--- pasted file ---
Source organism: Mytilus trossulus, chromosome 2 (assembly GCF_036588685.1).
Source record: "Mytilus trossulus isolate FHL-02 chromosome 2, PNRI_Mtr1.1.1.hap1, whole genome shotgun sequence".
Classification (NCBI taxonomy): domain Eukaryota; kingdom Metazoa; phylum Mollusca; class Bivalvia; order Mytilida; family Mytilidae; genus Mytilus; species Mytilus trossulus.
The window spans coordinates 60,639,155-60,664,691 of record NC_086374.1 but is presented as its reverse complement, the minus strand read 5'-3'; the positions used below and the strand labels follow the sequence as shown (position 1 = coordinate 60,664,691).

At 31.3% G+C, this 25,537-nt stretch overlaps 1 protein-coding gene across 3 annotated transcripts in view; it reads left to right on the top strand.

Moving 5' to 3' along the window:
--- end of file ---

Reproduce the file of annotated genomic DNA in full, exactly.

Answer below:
Source organism: Mytilus trossulus, chromosome 2 (assembly GCF_036588685.1).
Source record: "Mytilus trossulus isolate FHL-02 chromosome 2, PNRI_Mtr1.1.1.hap1, whole genome shotgun sequence".
Classification (NCBI taxonomy): domain Eukaryota; kingdom Metazoa; phylum Mollusca; class Bivalvia; order Mytilida; family Mytilidae; genus Mytilus; species Mytilus trossulus.
The window spans coordinates 60,639,155-60,664,691 of record NC_086374.1 but is presented as its reverse complement, the minus strand read 5'-3'; the positions used below and the strand labels follow the sequence as shown (position 1 = coordinate 60,664,691).

At 31.3% G+C, this 25,537-nt stretch overlaps 1 protein-coding gene across 3 annotated transcripts in view; it reads left to right on the top strand.

Moving 5' to 3' along the window: